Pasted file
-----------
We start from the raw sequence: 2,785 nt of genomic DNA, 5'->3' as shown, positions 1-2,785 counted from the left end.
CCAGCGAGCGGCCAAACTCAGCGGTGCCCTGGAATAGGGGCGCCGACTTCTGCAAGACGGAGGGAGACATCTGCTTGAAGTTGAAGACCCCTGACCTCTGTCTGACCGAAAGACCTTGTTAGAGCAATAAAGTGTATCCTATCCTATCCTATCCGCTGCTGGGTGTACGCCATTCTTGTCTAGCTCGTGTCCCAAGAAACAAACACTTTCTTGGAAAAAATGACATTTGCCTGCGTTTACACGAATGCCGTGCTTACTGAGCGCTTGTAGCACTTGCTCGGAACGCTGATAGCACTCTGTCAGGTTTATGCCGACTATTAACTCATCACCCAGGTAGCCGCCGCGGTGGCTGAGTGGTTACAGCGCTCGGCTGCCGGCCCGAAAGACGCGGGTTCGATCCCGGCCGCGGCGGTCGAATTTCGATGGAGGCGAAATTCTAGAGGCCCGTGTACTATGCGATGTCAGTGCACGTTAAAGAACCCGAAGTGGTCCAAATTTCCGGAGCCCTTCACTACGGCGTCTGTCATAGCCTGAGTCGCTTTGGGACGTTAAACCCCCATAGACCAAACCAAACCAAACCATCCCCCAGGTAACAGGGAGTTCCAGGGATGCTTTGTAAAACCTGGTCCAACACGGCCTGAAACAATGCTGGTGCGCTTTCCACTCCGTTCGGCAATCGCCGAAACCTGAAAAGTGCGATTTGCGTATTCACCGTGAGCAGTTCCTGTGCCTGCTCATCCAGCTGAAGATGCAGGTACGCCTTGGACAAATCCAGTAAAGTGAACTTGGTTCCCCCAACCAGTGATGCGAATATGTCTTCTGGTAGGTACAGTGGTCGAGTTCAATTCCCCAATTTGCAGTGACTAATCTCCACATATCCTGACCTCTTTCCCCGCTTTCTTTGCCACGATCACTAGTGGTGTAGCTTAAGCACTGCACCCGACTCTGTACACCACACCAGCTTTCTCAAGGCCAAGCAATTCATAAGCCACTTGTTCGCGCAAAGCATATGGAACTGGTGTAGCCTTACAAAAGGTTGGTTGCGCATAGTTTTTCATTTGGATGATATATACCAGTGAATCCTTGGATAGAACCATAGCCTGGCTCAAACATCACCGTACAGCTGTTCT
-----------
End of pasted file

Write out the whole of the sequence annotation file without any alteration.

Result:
We start from the raw sequence: 2,785 nt of genomic DNA, 5'->3' as shown, positions 1-2,785 counted from the left end.
CCAGCGAGCGGCCAAACTCAGCGGTGCCCTGGAATAGGGGCGCCGACTTCTGCAAGACGGAGGGAGACATCTGCTTGAAGTTGAAGACCCCTGACCTCTGTCTGACCGAAAGACCTTGTTAGAGCAATAAAGTGTATCCTATCCTATCCTATCCGCTGCTGGGTGTACGCCATTCTTGTCTAGCTCGTGTCCCAAGAAACAAACACTTTCTTGGAAAAAATGACATTTGCCTGCGTTTACACGAATGCCGTGCTTACTGAGCGCTTGTAGCACTTGCTCGGAACGCTGATAGCACTCTGTCAGGTTTATGCCGACTATTAACTCATCACCCAGGTAGCCGCCGCGGTGGCTGAGTGGTTACAGCGCTCGGCTGCCGGCCCGAAAGACGCGGGTTCGATCCCGGCCGCGGCGGTCGAATTTCGATGGAGGCGAAATTCTAGAGGCCCGTGTACTATGCGATGTCAGTGCACGTTAAAGAACCCGAAGTGGTCCAAATTTCCGGAGCCCTTCACTACGGCGTCTGTCATAGCCTGAGTCGCTTTGGGACGTTAAACCCCCATAGACCAAACCAAACCAAACCATCCCCCAGGTAACAGGGAGTTCCAGGGATGCTTTGTAAAACCTGGTCCAACACGGCCTGAAACAATGCTGGTGCGCTTTCCACTCCGTTCGGCAATCGCCGAAACCTGAAAAGTGCGATTTGCGTATTCACCGTGAGCAGTTCCTGTGCCTGCTCATCCAGCTGAAGATGCAGGTACGCCTTGGACAAATCCAGTAAAGTGAACTTGGTTCCCCCAACCAGTGATGCGAATATGTCTTCTGGTAGGTACAGTGGTCGAGTTCAATTCCCCAATTTGCAGTGACTAATCTCCACATATCCTGACCTCTTTCCCCGCTTTCTTTGCCACGATCACTAGTGGTGTAGCTTAAGCACTGCACCCGACTCTGTACACCACACCAGCTTTCTCAAGGCCAAGCAATTCATAAGCCACTTGTTCGCGCAAAGCATATGGAACTGGTGTAGCCTTACAAAAGGTTGGTTGCGCATAGTTTTTCATTTGGATGATATATACCAGTGAATCCTTGGATAGAACCATAGCCTGGCTCAAACATCACCGTACAGCTGTTCT